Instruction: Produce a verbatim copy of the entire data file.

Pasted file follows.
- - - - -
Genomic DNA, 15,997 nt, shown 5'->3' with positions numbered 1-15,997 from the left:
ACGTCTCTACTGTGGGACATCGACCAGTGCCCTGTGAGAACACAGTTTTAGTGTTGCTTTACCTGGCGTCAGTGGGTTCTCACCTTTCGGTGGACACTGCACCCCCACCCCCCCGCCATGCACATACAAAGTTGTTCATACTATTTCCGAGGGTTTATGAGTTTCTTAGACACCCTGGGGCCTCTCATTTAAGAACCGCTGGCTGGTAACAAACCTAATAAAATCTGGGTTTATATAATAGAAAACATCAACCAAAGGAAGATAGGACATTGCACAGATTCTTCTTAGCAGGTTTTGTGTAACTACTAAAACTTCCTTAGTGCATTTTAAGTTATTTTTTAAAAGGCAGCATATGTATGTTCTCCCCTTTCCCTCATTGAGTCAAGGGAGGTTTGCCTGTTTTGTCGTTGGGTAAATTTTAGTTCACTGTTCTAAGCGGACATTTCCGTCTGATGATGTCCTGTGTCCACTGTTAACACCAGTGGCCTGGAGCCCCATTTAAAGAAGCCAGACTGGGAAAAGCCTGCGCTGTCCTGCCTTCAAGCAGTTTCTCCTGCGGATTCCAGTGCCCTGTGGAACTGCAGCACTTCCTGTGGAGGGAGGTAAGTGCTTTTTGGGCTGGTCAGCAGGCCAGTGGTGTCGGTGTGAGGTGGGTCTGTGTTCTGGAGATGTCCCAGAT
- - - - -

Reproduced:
Genomic DNA, 15,997 nt, shown 5'->3' with positions numbered 1-15,997 from the left:
ACGTCTCTACTGTGGGACATCGACCAGTGCCCTGTGAGAACACAGTTTTAGTGTTGCTTTACCTGGCGTCAGTGGGTTCTCACCTTTCGGTGGACACTGCACCCCCACCCCCCCGCCATGCACATACAAAGTTGTTCATACTATTTCCGAGGGTTTATGAGTTTCTTAGACACCCTGGGGCCTCTCATTTAAGAACCGCTGGCTGGTAACAAACCTAATAAAATCTGGGTTTATATAATAGAAAACATCAACCAAAGGAAGATAGGACATTGCACAGATTCTTCTTAGCAGGTTTTGTGTAACTACTAAAACTTCCTTAGTGCATTTTAAGTTATTTTTTAAAAGGCAGCATATGTATGTTCTCCCCTTTCCCTCATTGAGTCAAGGGAGGTTTGCCTGTTTTGTCGTTGGGTAAATTTTAGTTCACTGTTCTAAGCGGACATTTCCGTCTGATGATGTCCTGTGTCCACTGTTAACACCAGTGGCCTGGAGCCCCATTTAAAGAAGCCAGACTGGGAAAAGCCTGCGCTGTCCTGCCTTCAAGCAGTTTCTCCTGCGGATTCCAGTGCCCTGTGGAACTGCAGCACTTCCTGTGGAGGGAGGTAAGTGCTTTTTGGGCTGGTCAGCAGGCCAGTGGTGTCGGTGTGAGGTGGGTCTGTGTTCTGGAGATGTCCCAGAT